Amaro may be little known and an acquired taste outside of its native Italy, but the bitter herbal liqueur is being picked up by the world’s top bars at the moment, as mixologists experiment with cocktails and flavour combinations.
The name ‘amaro’ literally translates as bitter and is made from a neutral spirit to which spices, herbs and fruit are macerated before being cut with a sugar syrup. No two brands of Amari are the same. As over 100 ingredients (including mugwort, wormwood, star anise, myrtle berries, orris root, liquorice, saffron and bitter orange) can go into one liqueur, tastes range from sweet, to spicy to exceptionally bitter.
Though traditionally served neat as a shot, a trend among Italian restaurants in the U.S. for mixing the liqueur in cocktails, has spread to a number of top bars.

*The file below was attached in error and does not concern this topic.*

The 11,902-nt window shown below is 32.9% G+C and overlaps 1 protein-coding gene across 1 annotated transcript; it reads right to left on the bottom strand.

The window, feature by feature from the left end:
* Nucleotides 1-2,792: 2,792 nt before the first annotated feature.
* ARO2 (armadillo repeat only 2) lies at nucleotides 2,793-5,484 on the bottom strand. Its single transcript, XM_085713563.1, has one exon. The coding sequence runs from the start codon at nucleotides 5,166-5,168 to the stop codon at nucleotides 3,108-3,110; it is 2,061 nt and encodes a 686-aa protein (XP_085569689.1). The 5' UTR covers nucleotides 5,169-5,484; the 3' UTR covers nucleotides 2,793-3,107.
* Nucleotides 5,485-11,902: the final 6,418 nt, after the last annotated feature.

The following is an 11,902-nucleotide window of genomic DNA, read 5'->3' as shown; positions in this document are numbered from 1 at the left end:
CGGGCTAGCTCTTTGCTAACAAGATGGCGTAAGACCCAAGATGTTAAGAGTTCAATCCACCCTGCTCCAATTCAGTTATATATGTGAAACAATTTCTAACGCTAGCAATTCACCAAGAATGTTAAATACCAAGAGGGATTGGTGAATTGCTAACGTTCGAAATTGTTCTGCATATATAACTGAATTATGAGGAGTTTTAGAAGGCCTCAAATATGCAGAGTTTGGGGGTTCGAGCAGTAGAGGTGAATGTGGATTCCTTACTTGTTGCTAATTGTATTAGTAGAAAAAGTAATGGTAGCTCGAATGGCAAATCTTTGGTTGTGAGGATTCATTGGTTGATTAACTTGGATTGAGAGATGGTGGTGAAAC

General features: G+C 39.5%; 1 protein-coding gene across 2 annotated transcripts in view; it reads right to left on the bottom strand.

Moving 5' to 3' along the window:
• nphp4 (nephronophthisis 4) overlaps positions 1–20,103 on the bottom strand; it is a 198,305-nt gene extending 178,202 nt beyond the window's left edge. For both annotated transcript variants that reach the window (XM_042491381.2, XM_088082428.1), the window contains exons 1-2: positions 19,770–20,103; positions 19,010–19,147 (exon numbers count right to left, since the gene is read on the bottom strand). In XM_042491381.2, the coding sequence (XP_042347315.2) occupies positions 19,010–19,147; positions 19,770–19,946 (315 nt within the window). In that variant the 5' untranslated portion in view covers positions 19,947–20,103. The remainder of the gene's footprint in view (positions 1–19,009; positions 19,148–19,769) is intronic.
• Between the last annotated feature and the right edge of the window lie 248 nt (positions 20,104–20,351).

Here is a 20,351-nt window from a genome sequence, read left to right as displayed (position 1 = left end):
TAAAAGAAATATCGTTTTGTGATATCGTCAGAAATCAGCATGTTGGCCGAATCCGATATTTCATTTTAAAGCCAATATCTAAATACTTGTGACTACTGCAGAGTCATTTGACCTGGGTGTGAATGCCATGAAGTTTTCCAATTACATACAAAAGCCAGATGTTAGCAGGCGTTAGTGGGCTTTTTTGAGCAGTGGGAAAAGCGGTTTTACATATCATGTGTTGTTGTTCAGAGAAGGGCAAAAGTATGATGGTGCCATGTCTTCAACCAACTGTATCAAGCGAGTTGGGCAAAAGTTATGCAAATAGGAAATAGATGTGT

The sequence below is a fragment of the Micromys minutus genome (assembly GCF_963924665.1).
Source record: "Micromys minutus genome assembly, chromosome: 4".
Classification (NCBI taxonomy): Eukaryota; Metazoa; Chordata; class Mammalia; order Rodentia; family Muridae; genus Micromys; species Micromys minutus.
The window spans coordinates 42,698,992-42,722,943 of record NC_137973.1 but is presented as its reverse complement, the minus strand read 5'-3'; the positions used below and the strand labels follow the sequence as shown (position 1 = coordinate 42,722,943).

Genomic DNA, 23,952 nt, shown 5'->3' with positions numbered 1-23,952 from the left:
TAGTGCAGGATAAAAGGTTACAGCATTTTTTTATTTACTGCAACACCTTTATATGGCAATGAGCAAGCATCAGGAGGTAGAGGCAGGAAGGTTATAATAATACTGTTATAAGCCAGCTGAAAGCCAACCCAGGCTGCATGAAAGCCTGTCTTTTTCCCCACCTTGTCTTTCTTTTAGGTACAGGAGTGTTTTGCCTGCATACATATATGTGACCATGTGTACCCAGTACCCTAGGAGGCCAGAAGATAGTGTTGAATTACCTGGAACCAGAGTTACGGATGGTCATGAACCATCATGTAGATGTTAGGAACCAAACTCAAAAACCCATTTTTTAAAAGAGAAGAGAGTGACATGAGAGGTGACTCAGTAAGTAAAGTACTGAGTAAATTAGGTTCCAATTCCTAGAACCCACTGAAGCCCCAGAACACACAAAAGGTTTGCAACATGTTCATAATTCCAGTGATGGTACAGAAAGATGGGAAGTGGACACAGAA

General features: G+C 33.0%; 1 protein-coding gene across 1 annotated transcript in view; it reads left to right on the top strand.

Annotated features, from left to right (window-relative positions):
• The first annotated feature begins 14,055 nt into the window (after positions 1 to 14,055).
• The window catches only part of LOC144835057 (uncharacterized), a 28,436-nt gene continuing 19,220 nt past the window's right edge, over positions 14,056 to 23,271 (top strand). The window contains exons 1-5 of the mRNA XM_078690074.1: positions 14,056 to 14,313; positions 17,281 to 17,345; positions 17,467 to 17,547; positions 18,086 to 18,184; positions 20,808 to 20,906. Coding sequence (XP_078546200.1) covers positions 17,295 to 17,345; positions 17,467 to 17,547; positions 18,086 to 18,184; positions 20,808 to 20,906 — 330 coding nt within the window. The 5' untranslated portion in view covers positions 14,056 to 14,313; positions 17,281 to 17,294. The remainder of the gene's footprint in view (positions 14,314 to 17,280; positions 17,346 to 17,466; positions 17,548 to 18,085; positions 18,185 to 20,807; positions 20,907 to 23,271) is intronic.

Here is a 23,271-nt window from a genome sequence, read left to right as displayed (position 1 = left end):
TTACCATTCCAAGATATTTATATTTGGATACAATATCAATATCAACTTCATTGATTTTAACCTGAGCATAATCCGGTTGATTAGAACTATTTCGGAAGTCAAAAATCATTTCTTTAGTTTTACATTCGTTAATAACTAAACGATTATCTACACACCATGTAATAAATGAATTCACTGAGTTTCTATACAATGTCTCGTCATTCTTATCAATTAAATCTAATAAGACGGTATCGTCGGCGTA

The savoury, sour and bitter possibilities of the drink are attracting experimental mixologists. Audrey Saunders, the co-owner and head mixologist of the Pegu Club in New York has created drinks using Branca Menta including a Manhattan-style drink with rye whiskey, sweet vermouth and Cynar.
Other venues to take it up include the Anvil Bar & Refuge in Houston, where cocktails mixed with Amaro, bitters and spirits such as gin, are being offered on the menu.
Another iconic Italian bitter liqueur finding favour at the moment is Cynar. The bitter tasting liquid has traditionally been served straight as an aperitif or digestive, or mixed with soda, orange juice, or tonic. However, with bitter liqueurs proving popular among craft bartenders, Cynar is being taken-up as a cocktail ingredient, particularly in the U.S.
Uses vary from its substitution for Campari in a classic Negroni, or the more adventurous Cynar Flip, where the liqueur is shaken with a whole egg, and served as a foam over ice.
Fernet, a typically bitter subcategory of Amaro, is also experiencing a resurgence, with new brands hitting the U.S. market, including one by sambuca makers Luxardo, and Fernet Leopold from Leopold Bros. of Denver.